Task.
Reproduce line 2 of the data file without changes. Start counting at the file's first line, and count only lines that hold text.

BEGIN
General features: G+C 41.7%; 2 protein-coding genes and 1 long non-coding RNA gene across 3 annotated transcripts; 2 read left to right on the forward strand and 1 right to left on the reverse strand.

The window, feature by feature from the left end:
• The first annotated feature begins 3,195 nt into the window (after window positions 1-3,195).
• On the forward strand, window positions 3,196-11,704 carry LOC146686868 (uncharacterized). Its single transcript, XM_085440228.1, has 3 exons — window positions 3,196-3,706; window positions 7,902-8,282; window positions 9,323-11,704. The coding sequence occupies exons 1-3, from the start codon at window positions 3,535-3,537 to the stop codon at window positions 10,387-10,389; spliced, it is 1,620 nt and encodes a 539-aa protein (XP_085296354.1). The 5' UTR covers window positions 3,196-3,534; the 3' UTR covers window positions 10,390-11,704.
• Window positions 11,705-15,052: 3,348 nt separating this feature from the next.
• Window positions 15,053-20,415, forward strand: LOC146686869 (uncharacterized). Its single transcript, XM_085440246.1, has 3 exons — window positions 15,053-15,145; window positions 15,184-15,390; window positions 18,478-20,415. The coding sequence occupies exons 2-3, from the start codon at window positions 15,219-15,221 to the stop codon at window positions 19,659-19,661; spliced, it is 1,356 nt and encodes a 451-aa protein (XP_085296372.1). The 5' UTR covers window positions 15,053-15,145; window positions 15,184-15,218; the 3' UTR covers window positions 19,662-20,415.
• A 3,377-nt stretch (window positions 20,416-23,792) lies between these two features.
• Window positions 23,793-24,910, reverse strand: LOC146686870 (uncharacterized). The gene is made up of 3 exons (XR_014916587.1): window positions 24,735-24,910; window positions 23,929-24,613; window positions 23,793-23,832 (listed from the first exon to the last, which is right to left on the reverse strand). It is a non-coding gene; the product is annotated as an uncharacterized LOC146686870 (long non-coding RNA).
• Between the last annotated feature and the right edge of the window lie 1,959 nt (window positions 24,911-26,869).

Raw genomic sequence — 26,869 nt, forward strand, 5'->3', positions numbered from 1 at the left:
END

The window, feature by feature from the left end: